Manfredi said there would be two “clusters” in the southern coastal part of Boston and between Boston and Cambridge, where archery could be held on the lawn of the Massachusetts Institute of Technology.
A velodrome would be constructed in Somerville, rowing would be held in Lowell, Gillette Stadium would host rugby and soccer, and officials are looking at spaces in the western part of the state to host mountain biking and slalom kayaking, Manfredi said. He said athletes from around the world would look for other areas around the state to acclimate themselves to the region and train before the games.
The temporary Olympic Stadium would be constructed in the area between Interstate 93 and Red Line train yards, replacing what O’Connell described as a “salt pile and a tow lot” with land primed for development after the stadium is removed. He said the temporary stadium would probably take a year to construct and said disassembling it would take less time. Suffolk Downs, the former horse track straddling East Boston and Revere, could be a potential alternative site of the stadium, he said.
The former secretary of economic development in former Gov. Deval Patrick’s Cabinet, O’Connell said no new state laws would be “required,” though officials would like to keep the potential for legislation “open,” and he said venue construction would be done with existing zoning ordinances.
“We’re not contemplating a legislative package at this time,” O’Connell said.
O’Connell claimed the games would create 70,000 jobs and boost the hospitality and construction industries. Plans call for the Olympic Village housing athletes to be built next to UMass Boston where Manfredi said it would provide athletes access to nearby athletic fields and where Olympic housing could also meet the needs of the school.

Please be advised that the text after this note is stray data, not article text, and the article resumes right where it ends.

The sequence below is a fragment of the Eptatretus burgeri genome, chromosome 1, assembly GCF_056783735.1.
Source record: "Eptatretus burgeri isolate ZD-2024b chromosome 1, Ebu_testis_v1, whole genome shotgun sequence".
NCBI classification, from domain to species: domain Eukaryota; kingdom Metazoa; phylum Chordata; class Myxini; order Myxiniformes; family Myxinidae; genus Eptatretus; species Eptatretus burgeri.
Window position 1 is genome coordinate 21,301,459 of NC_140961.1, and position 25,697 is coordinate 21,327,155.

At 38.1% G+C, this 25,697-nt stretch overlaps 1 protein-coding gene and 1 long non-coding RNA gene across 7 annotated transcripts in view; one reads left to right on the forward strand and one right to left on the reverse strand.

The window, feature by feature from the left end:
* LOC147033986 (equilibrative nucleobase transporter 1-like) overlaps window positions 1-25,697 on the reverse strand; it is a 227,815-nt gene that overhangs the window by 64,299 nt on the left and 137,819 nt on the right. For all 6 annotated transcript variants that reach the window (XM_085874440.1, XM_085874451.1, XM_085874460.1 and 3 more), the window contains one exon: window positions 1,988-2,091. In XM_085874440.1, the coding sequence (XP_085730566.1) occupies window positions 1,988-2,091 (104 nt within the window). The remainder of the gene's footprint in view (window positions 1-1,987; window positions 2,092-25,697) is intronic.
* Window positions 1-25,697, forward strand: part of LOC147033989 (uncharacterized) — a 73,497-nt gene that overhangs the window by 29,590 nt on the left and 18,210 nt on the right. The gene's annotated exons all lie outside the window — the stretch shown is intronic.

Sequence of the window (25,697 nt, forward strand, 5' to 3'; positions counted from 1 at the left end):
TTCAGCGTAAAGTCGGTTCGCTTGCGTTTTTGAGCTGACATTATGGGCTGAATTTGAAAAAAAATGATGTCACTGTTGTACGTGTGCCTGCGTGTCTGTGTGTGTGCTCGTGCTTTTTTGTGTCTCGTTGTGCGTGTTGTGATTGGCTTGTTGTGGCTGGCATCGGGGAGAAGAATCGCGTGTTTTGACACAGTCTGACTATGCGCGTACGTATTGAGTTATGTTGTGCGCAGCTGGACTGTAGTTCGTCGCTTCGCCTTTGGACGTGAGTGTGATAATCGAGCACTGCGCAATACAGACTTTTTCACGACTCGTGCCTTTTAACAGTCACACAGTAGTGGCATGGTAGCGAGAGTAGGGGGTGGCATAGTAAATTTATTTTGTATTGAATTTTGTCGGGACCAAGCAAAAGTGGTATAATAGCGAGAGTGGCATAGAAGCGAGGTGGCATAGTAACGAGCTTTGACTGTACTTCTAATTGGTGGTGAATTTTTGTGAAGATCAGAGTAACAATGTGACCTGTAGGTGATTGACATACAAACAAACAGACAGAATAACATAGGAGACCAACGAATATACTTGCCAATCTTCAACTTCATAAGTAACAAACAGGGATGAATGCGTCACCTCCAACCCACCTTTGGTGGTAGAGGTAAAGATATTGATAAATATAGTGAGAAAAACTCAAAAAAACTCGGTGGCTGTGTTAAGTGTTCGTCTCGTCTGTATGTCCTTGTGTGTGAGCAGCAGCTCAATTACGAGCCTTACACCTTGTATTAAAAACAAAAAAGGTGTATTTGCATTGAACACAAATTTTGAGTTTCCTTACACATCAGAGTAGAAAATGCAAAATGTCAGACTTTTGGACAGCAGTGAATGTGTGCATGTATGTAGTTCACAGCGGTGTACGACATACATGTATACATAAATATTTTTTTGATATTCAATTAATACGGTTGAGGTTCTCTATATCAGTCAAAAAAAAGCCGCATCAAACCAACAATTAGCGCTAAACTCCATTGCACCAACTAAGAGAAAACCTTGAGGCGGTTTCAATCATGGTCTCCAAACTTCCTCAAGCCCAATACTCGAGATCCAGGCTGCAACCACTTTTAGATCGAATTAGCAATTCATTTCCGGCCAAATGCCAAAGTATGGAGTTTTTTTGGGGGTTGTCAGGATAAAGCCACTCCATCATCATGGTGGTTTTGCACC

Some officials and activists have complained that the state’s transportation infrastructure needs improvement, and Boston 2024 officials have noted that lawmakers authorized spending billions on transportation projects that could also benefit the games.
O’Connell said an expansion of South Station would be “helpful,” and said construction of a better transition from train to bus at the JFK/UMass Red Line station would be “beneficial to the games.”
Cheri Blauwet, a Paralympics wheelchair medalist who participated in the presentation, said walkability would be important for athletes, spectators and security at the games.
Boston 2024 touted the city’s experience hosting the Boston Marathon, the Fourth of July celebrations and the 2004 Democratic National Convention in a summary of experience with large-event security. Manfredi said the city hosts 22 million visitors annually.
The Olympic backers proposed Friday, July 19, to Sunday, Aug. 4, 2024 as the time-period for the Olympics and Wednesday, Aug. 14, to Sunday, Aug. 25, 2024 for the Paralympics.
Harvard Stadium could host field hockey games, the Boston Celtics’ home at TD Banknorth Garden could have basketball, The Country Club in Brookline could provide links for Olympic golfers and horses could use Franklin Park for equestrian events, according to the bid.
In some cases the bid lists potential alternative sites, such as sailing in Buzzards Bay rather than Boston Harbor, a triathlon at Castle Island in South Boston instead of Magazine Beach in Cambridge, and water polo hosted by Tufts University rather than Harvard. The BCEC, which is set to expand, could be host to judo, wrestling, table tennis and rhythmic gymnastics, according to the chart.